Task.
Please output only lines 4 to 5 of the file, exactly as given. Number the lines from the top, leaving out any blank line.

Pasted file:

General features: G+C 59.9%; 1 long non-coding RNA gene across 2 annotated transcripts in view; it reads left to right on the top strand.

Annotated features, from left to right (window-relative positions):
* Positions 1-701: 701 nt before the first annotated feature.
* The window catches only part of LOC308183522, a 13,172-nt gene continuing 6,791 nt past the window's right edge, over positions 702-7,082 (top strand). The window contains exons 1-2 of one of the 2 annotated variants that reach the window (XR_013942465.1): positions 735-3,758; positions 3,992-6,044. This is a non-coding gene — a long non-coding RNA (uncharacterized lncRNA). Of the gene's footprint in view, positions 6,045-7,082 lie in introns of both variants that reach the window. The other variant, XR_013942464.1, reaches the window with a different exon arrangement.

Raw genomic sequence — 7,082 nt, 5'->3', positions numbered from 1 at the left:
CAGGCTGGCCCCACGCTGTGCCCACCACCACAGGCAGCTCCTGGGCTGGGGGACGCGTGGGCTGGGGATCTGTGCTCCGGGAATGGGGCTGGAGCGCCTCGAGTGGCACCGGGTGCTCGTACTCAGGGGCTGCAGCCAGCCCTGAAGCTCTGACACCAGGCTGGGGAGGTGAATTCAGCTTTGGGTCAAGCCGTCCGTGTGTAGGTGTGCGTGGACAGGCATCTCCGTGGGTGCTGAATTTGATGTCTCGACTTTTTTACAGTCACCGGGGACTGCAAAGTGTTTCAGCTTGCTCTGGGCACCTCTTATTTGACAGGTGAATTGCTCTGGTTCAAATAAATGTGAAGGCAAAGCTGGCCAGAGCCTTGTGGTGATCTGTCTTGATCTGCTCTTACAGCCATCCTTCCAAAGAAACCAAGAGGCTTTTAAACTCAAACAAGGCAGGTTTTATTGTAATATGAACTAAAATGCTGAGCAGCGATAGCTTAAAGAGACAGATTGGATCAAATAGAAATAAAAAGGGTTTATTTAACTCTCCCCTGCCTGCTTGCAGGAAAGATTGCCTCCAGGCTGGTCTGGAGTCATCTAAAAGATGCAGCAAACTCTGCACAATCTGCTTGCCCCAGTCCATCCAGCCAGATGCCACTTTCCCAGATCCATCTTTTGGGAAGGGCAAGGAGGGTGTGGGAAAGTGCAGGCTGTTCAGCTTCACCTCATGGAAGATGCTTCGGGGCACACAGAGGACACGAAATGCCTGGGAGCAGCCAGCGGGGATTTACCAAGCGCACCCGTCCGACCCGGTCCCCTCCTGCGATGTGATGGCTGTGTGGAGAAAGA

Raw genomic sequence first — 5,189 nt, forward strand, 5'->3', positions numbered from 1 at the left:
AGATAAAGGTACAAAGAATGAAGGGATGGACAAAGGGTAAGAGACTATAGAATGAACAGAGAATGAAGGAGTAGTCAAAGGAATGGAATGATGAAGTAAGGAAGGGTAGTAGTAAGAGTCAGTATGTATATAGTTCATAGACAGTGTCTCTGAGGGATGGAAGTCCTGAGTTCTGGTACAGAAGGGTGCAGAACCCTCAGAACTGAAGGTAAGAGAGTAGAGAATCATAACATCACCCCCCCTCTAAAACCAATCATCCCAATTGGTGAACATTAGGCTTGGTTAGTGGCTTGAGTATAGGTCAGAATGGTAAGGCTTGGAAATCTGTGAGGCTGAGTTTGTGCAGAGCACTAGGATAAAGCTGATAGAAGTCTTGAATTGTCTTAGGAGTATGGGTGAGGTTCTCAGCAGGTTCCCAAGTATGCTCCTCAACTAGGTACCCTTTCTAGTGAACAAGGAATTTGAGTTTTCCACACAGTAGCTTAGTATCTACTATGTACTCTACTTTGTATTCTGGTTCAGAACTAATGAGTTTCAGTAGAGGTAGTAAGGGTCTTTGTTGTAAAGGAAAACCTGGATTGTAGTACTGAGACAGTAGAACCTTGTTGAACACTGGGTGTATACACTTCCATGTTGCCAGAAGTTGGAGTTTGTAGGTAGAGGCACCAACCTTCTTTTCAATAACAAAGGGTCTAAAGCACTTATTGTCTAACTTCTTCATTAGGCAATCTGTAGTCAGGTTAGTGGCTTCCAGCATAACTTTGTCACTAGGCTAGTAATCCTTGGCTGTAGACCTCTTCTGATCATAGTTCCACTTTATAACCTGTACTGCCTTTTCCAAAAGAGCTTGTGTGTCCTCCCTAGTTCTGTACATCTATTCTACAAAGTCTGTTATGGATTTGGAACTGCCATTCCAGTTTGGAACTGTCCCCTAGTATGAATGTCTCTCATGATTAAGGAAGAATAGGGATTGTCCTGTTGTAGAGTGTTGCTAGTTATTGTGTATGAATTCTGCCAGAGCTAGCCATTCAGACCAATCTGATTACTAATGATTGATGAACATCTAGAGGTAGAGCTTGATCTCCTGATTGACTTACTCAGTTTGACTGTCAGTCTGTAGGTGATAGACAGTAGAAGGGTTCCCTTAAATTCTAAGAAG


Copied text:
* The window catches only part of LOC308183522, a 13,172-nt gene continuing 6,791 nt past the window's right edge, over positions 702-7,082 (top strand). The window contains exons 1-2 of one of the 2 annotated variants that reach the window (XR_013942465.1): positions 735-3,758; positions 3,992-6,044. This is a non-coding gene — a long non-coding RNA (uncharacterized lncRNA). Of the gene's footprint in view, positions 6,045-7,082 lie in introns of both variants that reach the window. The other variant, XR_013942464.1, reaches the window with a different exon arrangement.

Raw genomic sequence — 7,082 nt, 5'->3', positions numbered from 1 at the left: